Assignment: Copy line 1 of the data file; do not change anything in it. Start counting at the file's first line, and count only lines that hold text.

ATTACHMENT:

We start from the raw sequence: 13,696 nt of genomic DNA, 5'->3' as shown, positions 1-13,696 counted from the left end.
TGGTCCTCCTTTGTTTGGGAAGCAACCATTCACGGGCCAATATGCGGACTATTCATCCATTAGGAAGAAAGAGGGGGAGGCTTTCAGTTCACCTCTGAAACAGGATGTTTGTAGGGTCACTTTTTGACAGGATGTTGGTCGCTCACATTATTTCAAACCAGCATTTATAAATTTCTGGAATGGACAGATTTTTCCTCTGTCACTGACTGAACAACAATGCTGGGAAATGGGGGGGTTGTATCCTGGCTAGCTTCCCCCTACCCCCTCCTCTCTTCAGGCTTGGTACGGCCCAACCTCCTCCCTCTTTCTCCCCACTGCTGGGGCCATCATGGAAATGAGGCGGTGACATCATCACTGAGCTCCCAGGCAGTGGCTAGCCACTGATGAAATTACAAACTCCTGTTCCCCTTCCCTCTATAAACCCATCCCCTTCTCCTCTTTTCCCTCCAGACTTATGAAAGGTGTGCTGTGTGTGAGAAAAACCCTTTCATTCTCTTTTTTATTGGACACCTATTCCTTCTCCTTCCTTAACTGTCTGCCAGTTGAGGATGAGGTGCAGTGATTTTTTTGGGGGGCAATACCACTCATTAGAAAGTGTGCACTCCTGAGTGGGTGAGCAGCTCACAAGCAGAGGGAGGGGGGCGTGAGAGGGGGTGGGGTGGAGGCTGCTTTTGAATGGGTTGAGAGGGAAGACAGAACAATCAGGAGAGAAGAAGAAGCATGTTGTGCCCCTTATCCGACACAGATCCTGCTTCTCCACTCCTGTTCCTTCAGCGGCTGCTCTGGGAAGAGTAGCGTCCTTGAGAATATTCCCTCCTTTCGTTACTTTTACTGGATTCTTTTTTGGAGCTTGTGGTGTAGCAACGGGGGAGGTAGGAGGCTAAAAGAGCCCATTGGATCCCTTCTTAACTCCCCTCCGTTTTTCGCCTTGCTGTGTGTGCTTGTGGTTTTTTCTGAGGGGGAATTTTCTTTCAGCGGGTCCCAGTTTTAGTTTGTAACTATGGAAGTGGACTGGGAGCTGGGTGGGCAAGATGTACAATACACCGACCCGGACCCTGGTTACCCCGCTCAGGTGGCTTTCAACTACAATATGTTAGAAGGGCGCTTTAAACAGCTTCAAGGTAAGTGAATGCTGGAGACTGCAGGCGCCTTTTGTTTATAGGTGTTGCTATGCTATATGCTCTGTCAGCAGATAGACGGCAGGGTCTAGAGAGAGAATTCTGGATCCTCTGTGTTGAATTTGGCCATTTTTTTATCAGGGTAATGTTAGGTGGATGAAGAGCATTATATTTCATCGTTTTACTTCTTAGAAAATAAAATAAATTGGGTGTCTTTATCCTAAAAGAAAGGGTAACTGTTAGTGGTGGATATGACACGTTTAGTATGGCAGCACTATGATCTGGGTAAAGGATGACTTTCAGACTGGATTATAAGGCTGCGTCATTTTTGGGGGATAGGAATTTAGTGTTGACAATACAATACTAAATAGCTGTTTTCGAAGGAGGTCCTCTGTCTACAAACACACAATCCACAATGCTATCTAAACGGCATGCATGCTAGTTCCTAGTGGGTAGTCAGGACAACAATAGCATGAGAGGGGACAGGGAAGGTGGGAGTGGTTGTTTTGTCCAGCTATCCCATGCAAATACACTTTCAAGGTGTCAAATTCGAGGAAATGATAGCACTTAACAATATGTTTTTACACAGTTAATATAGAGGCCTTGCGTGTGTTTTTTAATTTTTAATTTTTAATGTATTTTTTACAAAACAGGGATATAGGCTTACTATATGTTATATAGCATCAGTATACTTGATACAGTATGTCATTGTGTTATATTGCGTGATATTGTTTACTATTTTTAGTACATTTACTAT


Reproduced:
We start from the raw sequence: 13,696 nt of genomic DNA, 5'->3' as shown, positions 1-13,696 counted from the left end.